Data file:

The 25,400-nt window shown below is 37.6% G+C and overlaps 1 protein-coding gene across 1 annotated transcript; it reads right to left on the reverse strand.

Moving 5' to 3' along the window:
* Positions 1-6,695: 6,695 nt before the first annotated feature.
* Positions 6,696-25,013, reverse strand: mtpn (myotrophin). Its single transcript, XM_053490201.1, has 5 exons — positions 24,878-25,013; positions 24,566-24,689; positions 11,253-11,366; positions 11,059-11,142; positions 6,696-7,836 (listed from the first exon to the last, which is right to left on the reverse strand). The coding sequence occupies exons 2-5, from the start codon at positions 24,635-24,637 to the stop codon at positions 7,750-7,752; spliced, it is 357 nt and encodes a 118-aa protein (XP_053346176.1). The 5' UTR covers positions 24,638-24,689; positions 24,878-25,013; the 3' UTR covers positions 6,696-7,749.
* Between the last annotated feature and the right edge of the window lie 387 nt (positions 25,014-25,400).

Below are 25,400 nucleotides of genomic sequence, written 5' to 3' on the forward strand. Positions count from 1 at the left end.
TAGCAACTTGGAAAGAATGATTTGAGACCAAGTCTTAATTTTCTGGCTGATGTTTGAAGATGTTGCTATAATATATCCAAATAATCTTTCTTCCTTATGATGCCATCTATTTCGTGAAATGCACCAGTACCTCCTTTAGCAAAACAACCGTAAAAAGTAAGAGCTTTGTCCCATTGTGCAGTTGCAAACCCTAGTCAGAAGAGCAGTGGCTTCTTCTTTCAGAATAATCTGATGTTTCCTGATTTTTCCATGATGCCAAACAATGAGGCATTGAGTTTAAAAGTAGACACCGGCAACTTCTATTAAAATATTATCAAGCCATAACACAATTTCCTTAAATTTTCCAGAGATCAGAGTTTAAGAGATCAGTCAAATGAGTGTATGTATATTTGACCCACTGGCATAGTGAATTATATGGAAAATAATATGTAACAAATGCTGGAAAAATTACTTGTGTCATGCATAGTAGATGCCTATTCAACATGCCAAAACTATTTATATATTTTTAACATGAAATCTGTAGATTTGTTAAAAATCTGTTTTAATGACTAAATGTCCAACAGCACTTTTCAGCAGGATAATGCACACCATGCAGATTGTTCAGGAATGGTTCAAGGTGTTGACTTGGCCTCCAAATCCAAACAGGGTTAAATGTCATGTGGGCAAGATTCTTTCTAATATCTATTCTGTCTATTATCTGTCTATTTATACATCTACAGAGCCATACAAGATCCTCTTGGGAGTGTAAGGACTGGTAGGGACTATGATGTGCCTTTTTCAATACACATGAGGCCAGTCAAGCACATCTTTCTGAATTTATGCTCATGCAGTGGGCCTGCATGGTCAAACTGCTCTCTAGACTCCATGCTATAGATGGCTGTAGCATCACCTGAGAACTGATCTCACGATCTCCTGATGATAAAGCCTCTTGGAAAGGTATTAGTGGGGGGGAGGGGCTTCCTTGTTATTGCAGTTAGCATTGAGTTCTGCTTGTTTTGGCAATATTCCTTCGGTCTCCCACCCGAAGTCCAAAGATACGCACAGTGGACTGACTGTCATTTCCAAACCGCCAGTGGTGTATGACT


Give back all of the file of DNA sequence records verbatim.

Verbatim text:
The 25,400-nt window shown below is 37.6% G+C and overlaps 1 protein-coding gene across 1 annotated transcript; it reads right to left on the reverse strand.

Moving 5' to 3' along the window:
* Positions 1-6,695: 6,695 nt before the first annotated feature.
* Positions 6,696-25,013, reverse strand: mtpn (myotrophin). Its single transcript, XM_053490201.1, has 5 exons — positions 24,878-25,013; positions 24,566-24,689; positions 11,253-11,366; positions 11,059-11,142; positions 6,696-7,836 (listed from the first exon to the last, which is right to left on the reverse strand). The coding sequence occupies exons 2-5, from the start codon at positions 24,635-24,637 to the stop codon at positions 7,750-7,752; spliced, it is 357 nt and encodes a 118-aa protein (XP_053346176.1). The 5' UTR covers positions 24,638-24,689; positions 24,878-25,013; the 3' UTR covers positions 6,696-7,749.
* Between the last annotated feature and the right edge of the window lie 387 nt (positions 25,014-25,400).

Below are 25,400 nucleotides of genomic sequence, written 5' to 3' on the forward strand. Positions count from 1 at the left end.
TAGCAACTTGGAAAGAATGATTTGAGACCAAGTCTTAATTTTCTGGCTGATGTTTGAAGATGTTGCTATAATATATCCAAATAATCTTTCTTCCTTATGATGCCATCTATTTCGTGAAATGCACCAGTACCTCCTTTAGCAAAACAACCGTAAAAAGTAAGAGCTTTGTCCCATTGTGCAGTTGCAAACCCTAGTCAGAAGAGCAGTGGCTTCTTCTTTCAGAATAATCTGATGTTTCCTGATTTTTCCATGATGCCAAACAATGAGGCATTGAGTTTAAAAGTAGACACCGGCAACTTCTATTAAAATATTATCAAGCCATAACACAATTTCCTTAAATTTTCCAGAGATCAGAGTTTAAGAGATCAGTCAAATGAGTGTATGTATATTTGACCCACTGGCATAGTGAATTATATGGAAAATAATATGTAACAAATGCTGGAAAAATTACTTGTGTCATGCATAGTAGATGCCTATTCAACATGCCAAAACTATTTATATATTTTTAACATGAAATCTGTAGATTTGTTAAAAATCTGTTTTAATGACTAAATGTCCAACAGCACTTTTCAGCAGGATAATGCACACCATGCAGATTGTTCAGGAATGGTTCAAGGTGTTGACTTGGCCTCCAAATCCAAACAGGGTTAAATGTCATGTGGGCAAGATTCTTTCTAATATCTATTCTGTCTATTATCTGTCTATTTATACATCTACAGAGCCATACAAGATCCTCTTGGGAGTGTAAGGACTGGTAGGGACTATGATGTGCCTTTTTCAATACACATGAGGCCAGTCAAGCACATCTTTCTGAATTTATGCTCATGCAGTGGGCCTGCATGGTCAAACTGCTCTCTAGACTCCATGCTATAGATGGCTGTAGCATCACCTGAGAACTGATCTCACGATCTCCTGATGATAAAGCCTCTTGGAAAGGTATTAGTGGGGGGGAGGGGCTTCCTTGTTATTGCAGTTAGCATTGAGTTCTGCTTGTTTTGGCAATATTCCTTCGGTCTCCCACCCGAAGTCCAAAGATACGCACAGTGGACTGACTGTCATTTCCAAACCGCCAGTGGTGTATGACT